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Property Transfer Tax for the indirect transfer of shares

8 October 2020
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It is possible to overlook property transfer tax (PTT) especially when the transaction is taking place at holding company level. This is for the simple reason that historically PTT in Zambia was only charged where there was a direct transfer of shares.

Beginning 1 January 2018, however, as Government sought to increase its tax base the position changed. Government imposed PTT on the value attributable to a Zambian company (Realized Value) where there is an indirect transfer of shares in a Zambian company.

Following this change, it has not been as easy as expected to calculate the Realized Value.

Currently, PTT payable when the transaction is taking place at holding company level is based on the consideration and the nominal value of the full value of the transaction and not the proportion of the value or consideration of the transaction attributable to the company incorporated in Zambia. This has been an obvious concern considering that 5% of the purchase consideration for a transaction which covers several countries is usually a substantial sum of money.

Further, there has been no clarity on how high-up the tax authorities, Zambia Revenue Authority, will look when there is an ‘indirect’ transfer of shares or if PTT would apply in instances where shares are being transferred in a listed company.

In 2018 and 2019 amendments were proposed and effected to the Property Transfer Tax Act (PTT Act) in an attempt to perfect the application of PTT on the indirect transfer of shares. Looking forward, the 2021 budget has proposed to refine and hopefully carry this through.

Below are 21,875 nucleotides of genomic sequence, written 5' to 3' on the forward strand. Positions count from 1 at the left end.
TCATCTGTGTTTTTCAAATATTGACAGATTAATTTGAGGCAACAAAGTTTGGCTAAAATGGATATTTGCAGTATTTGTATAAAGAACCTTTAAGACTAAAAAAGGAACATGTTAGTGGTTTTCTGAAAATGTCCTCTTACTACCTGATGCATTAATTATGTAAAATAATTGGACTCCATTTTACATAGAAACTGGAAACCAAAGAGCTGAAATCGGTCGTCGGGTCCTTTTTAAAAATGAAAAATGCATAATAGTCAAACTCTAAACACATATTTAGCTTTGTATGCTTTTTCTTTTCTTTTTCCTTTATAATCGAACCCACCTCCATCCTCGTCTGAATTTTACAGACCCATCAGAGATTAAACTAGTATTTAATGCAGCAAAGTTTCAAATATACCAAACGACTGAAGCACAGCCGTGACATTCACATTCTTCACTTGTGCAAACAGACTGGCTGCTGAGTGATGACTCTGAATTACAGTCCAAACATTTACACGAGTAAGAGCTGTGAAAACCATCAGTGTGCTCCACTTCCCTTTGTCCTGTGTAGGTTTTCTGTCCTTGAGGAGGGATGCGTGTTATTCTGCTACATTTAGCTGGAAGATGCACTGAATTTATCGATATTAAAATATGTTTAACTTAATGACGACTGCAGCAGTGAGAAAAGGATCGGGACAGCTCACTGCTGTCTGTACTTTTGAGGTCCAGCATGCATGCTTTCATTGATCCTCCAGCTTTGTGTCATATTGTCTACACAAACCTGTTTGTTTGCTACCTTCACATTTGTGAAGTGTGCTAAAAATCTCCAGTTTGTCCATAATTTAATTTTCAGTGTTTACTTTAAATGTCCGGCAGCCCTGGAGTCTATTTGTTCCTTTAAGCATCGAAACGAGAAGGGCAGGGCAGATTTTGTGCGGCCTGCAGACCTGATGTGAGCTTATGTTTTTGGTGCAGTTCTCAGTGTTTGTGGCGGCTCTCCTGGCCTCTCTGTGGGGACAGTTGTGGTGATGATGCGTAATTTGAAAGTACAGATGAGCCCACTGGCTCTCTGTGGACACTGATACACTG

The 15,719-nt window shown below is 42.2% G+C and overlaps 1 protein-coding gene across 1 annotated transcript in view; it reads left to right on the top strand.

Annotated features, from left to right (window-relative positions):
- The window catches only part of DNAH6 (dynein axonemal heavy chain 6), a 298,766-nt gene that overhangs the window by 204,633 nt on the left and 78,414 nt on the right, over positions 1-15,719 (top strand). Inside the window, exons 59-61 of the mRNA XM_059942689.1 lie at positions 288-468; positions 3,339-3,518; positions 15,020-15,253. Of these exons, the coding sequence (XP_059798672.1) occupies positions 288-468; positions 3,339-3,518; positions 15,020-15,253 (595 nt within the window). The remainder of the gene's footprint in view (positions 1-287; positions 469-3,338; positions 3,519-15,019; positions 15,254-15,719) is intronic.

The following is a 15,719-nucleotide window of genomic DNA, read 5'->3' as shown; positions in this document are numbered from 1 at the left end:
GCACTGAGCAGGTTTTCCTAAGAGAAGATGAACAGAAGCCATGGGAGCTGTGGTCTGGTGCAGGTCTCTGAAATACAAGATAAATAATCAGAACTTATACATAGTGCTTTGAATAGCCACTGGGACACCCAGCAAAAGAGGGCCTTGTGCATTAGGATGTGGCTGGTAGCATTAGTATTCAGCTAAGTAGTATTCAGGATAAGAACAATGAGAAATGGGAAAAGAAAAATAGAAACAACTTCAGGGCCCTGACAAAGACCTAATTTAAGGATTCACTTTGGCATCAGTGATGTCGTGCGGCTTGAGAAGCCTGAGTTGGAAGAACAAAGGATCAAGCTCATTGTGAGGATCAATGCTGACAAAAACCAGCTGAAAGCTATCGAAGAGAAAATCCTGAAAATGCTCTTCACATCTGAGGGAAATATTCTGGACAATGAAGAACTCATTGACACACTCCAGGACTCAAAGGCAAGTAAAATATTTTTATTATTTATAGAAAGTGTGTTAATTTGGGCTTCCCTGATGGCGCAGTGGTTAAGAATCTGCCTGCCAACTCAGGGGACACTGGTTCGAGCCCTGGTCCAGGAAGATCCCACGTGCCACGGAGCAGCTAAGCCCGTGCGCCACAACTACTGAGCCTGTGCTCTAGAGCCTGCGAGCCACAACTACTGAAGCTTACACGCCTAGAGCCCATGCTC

The minister of finance, Dr Bwalya Ng’andu, during his presentation of the 2021 National Budget to the National Assembly on Friday, 25 September 2020, mooted that the PTT Act would be amended to among other things,  redefine how the PTT payable on the indirect transfer of shares is determined in an attempt to capture only the Zambian proportion of the value of the consideration or the nominal value.

Specifically, PTT payable in respect of an indirect transfer of shares will either be on the proportion of the consideration for the transferred shares that relates to the value of the Zambian company, or on the proportion of the nominal value of the transferred shares that relates to the value of the Zambian company, whichever is higher.

The proposed amendments will also restrict the application of the PTT Act for an indirect transfer of shares to a transfer that represents at least 10% of the value of shares in the Zambian company. The aim of this proposal is to exempt the transfer of shares by minority shareholders of the foreign company and for shares traded on stock exchanges.

While the proposed amendments will provide some certainty on the PTT payable, other issues such as how the tax authorities will determine the value attributable to a Zambian company, remain unclear. Will the tax authorities undertake their own assessment, or will they rely on the information provided by the parties?

Further, while the value attributable to a Zambian company may be ascertained for one transaction, it may not be the case for another transaction. All this may be clear once the proposed amendments to the PTT Act are approved by Parliament. The approved amendments are expected to take effect on 1 January 2021 or as directed by Parliament.